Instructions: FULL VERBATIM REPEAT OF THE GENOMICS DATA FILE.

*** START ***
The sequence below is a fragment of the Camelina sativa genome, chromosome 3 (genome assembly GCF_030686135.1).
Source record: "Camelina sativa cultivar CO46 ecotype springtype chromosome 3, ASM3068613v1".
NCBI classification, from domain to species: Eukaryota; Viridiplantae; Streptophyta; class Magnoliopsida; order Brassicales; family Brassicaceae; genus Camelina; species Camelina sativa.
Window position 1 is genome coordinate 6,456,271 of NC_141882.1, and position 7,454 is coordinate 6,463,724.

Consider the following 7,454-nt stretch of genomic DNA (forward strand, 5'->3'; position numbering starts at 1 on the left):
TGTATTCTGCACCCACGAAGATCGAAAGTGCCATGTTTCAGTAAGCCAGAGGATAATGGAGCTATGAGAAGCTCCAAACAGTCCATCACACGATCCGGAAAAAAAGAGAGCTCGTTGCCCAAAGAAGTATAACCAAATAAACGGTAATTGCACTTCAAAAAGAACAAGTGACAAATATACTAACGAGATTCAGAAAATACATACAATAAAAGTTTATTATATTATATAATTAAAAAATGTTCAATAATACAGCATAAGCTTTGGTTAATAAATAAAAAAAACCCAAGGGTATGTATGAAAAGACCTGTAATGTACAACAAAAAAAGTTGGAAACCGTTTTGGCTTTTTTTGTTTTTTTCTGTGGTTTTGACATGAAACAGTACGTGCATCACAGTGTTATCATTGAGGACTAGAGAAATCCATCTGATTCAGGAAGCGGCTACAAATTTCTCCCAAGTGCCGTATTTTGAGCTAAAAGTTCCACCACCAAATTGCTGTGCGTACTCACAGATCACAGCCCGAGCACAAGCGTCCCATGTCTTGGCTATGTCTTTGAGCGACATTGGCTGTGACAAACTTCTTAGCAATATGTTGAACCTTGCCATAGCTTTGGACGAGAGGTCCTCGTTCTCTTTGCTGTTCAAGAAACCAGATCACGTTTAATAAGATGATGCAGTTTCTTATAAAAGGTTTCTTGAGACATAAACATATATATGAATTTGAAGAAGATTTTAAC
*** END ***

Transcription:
The sequence below is a fragment of the Camelina sativa genome, chromosome 3 (genome assembly GCF_030686135.1).
Source record: "Camelina sativa cultivar CO46 ecotype springtype chromosome 3, ASM3068613v1".
NCBI classification, from domain to species: Eukaryota; Viridiplantae; Streptophyta; class Magnoliopsida; order Brassicales; family Brassicaceae; genus Camelina; species Camelina sativa.
Window position 1 is genome coordinate 6,456,271 of NC_141882.1, and position 7,454 is coordinate 6,463,724.

Consider the following 7,454-nt stretch of genomic DNA (forward strand, 5'->3'; position numbering starts at 1 on the left):
TGTATTCTGCACCCACGAAGATCGAAAGTGCCATGTTTCAGTAAGCCAGAGGATAATGGAGCTATGAGAAGCTCCAAACAGTCCATCACACGATCCGGAAAAAAAGAGAGCTCGTTGCCCAAAGAAGTATAACCAAATAAACGGTAATTGCACTTCAAAAAGAACAAGTGACAAATATACTAACGAGATTCAGAAAATACATACAATAAAAGTTTATTATATTATATAATTAAAAAATGTTCAATAATACAGCATAAGCTTTGGTTAATAAATAAAAAAAACCCAAGGGTATGTATGAAAAGACCTGTAATGTACAACAAAAAAAGTTGGAAACCGTTTTGGCTTTTTTTGTTTTTTTCTGTGGTTTTGACATGAAACAGTACGTGCATCACAGTGTTATCATTGAGGACTAGAGAAATCCATCTGATTCAGGAAGCGGCTACAAATTTCTCCCAAGTGCCGTATTTTGAGCTAAAAGTTCCACCACCAAATTGCTGTGCGTACTCACAGATCACAGCCCGAGCACAAGCGTCCCATGTCTTGGCTATGTCTTTGAGCGACATTGGCTGTGACAAACTTCTTAGCAATATGTTGAACCTTGCCATAGCTTTGGACGAGAGGTCCTCGTTCTCTTTGCTGTTCAAGAAACCAGATCACGTTTAATAAGATGATGCAGTTTCTTATAAAAGGTTTCTTGAGACATAAACATATATATGAATTTGAAGAAGATTTTAAC